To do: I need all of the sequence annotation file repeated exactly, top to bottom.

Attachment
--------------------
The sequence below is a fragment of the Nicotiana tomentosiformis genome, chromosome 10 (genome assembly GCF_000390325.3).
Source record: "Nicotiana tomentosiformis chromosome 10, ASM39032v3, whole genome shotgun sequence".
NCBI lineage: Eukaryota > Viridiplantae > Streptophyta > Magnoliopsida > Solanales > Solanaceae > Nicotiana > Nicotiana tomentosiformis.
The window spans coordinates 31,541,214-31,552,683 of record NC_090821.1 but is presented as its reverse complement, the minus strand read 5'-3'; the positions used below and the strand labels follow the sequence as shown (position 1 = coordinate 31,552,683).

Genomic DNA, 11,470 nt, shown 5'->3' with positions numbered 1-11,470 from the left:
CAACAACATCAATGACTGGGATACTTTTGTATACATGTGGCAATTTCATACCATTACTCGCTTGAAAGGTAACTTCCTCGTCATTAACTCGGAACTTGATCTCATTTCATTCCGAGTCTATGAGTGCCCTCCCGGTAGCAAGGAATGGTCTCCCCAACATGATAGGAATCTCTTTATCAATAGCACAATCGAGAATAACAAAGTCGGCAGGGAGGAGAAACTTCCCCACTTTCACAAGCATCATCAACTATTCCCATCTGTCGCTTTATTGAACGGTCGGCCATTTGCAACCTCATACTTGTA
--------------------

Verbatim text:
The sequence below is a fragment of the Nicotiana tomentosiformis genome, chromosome 10 (genome assembly GCF_000390325.3).
Source record: "Nicotiana tomentosiformis chromosome 10, ASM39032v3, whole genome shotgun sequence".
NCBI lineage: Eukaryota > Viridiplantae > Streptophyta > Magnoliopsida > Solanales > Solanaceae > Nicotiana > Nicotiana tomentosiformis.
The window spans coordinates 31,541,214-31,552,683 of record NC_090821.1 but is presented as its reverse complement, the minus strand read 5'-3'; the positions used below and the strand labels follow the sequence as shown (position 1 = coordinate 31,552,683).

Genomic DNA, 11,470 nt, shown 5'->3' with positions numbered 1-11,470 from the left:
CAACAACATCAATGACTGGGATACTTTTGTATACATGTGGCAATTTCATACCATTACTCGCTTGAAAGGTAACTTCCTCGTCATTAACTCGGAACTTGATCTCATTTCATTCCGAGTCTATGAGTGCCCTCCCGGTAGCAAGGAATGGTCTCCCCAACATGATAGGAATCTCTTTATCAATAGCACAATCGAGAATAACAAAGTCGGCAGGGAGGAGAAACTTCCCCACTTTCACAAGCATCATCAACTATTCCCATCTGTCGCTTTATTGAACGGTCGGCCATTTGCAACCTCATACTTGTA